As we face the pandemic, societal unrest and a struggling global economy, we are also facing three long-term and potentially devastating challenges: climate change, a global plastic waste crisis and population growth. We believe addressing those challenges is the key to enhancing quality of life for all people.
To do so, we’ve developed a strategic platform and goals that will guide us in prioritizing three critical impact initiatives: mitigating climate change, mainstreaming circularity and caring for society. We think of this as innovating for what we call “a better circle.” This platform gives us a framework to deliver on the promise of our purpose statement, now and for generations to come.
Our vision for a better circle is detailed in our 2020 Sustainability Report. Here are the highlights:
Mitigating climate change
We are prepared to do our part to support the United States’ renewed commitment to the Paris Agreement. In alignment with that, we have committed to reaching carbon neutrality by 2050. To achieve this, we have set an intermediate target of reducing our absolute greenhouse gas Scope 1 and 2 emissions by one-third by 2030. We will also continue to provide products that enable energy savings and greenhouse gas reduction down our value chains and at the consumer level.
For a circular economy to become mainstream, the world needs technologies, policies and infrastructure to support it. We’ve committed to recycle more than 500 million pounds of plastic waste annually by 2030 via our molecular recycling technologies, with a milestone of 250 million pounds annually by 2025. We’re also working to catalyze recycling system improvements in two primary ways: 1) expanding our capabilities to recycle more complex products, and 2) participating in initiatives and collaborations that will drive increased collection.
We recently announced an exciting advancement toward both our climate and circularity goals: Eastman is building a state-of-the-art facility that will use over 100,000 metric tons of waste plastic each year as raw material. As a result, the equivalent amount of fossil feedstock will stay in the ground; and we will reduce our greenhouse gas emissions by 20-30 percent, compared to using those fossil feedstocks. Eastman will invest about $250 million over the next two years to get it up and running — and recycling.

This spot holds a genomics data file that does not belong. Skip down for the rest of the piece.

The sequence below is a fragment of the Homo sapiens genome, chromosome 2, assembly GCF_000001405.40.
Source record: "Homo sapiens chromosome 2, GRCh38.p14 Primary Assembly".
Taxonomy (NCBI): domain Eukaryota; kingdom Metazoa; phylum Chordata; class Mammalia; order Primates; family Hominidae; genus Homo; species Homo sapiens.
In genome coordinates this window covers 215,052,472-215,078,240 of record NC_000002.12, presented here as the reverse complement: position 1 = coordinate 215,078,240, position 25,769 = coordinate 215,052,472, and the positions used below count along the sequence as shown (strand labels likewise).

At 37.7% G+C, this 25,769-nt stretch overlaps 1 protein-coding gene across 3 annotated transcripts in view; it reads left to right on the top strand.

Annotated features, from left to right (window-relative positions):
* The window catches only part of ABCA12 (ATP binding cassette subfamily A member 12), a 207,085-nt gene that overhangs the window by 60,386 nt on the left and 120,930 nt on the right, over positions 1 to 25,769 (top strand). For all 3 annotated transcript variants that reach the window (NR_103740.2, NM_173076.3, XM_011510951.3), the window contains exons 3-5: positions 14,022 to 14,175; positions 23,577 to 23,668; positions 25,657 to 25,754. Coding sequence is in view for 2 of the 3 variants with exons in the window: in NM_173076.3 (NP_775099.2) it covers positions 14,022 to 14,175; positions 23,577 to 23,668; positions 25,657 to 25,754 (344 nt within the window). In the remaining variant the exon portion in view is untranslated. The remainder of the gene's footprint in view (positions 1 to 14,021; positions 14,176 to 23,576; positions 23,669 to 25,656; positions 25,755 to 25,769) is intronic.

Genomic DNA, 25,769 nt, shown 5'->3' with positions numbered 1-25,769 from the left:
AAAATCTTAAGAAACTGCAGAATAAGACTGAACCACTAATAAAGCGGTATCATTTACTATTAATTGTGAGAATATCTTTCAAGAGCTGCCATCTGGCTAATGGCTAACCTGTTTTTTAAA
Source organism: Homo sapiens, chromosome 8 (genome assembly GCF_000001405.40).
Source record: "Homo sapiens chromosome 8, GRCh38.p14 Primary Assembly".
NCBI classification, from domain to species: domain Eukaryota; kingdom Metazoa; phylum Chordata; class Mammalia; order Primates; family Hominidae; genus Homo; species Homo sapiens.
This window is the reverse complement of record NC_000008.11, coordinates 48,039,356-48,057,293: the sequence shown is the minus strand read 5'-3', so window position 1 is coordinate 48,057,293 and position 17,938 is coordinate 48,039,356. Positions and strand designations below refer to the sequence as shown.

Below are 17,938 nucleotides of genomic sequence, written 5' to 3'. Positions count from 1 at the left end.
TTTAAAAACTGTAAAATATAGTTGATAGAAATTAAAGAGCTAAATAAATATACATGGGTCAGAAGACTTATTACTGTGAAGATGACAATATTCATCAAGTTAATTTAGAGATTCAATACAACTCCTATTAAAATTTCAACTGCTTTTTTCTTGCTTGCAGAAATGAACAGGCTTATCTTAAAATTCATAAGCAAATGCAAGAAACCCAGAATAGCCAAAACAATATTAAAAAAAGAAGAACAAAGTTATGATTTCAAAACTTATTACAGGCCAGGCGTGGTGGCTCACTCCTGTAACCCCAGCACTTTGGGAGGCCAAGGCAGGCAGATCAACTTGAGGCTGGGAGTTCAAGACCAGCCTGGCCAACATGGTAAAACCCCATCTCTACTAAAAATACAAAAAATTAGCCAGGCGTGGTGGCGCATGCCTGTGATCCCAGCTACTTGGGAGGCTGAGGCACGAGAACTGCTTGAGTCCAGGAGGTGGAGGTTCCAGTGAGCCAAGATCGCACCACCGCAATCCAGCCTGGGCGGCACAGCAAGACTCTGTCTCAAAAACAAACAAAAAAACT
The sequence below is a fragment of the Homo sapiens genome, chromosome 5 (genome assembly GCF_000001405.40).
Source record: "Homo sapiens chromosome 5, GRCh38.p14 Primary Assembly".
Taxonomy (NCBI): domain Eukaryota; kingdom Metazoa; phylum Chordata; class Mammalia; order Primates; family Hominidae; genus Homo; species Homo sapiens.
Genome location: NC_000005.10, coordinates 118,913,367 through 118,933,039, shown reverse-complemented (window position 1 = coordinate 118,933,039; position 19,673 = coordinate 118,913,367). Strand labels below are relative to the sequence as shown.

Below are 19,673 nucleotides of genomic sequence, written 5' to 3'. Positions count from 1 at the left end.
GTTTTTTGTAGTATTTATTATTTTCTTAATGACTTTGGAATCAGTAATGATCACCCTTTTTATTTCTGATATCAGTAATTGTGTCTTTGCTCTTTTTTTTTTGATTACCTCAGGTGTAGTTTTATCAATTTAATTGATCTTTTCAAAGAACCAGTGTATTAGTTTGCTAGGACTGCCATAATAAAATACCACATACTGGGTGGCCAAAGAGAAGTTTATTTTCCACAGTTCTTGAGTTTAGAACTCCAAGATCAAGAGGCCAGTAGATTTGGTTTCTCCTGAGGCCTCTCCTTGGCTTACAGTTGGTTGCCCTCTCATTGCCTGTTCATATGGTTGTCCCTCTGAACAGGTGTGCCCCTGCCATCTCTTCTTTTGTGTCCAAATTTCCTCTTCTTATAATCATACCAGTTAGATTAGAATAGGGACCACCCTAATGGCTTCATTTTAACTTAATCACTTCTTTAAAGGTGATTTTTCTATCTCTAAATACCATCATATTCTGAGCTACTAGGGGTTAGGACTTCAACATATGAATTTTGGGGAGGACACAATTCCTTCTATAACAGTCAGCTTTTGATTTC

Caring for society
By creating better products, supporting our communities, and building a more inclusive culture inside and outside our walls, we’re working to enhance the quality of life for all 10 billion people who will soon call our planet home. We will continue driving new product innovations that meet our world’s pressing needs in safe and transparent ways. We’ve also committed to achieving gender parity in alignment with our commitment to Paradigm for Parity®, as well as leading our industry in racial equity.
The timing is right
Listening from the outside in has never been more important than in the aftermath of the pandemic and the revolution for racial equity. With the convergence of environmental, social and economic crises in 2020, organizations along our entire value chain must now do the homework, start an ongoing dialogue with each other, and set individual and collective goals. It’s time to be bold — and boldness starts with listening.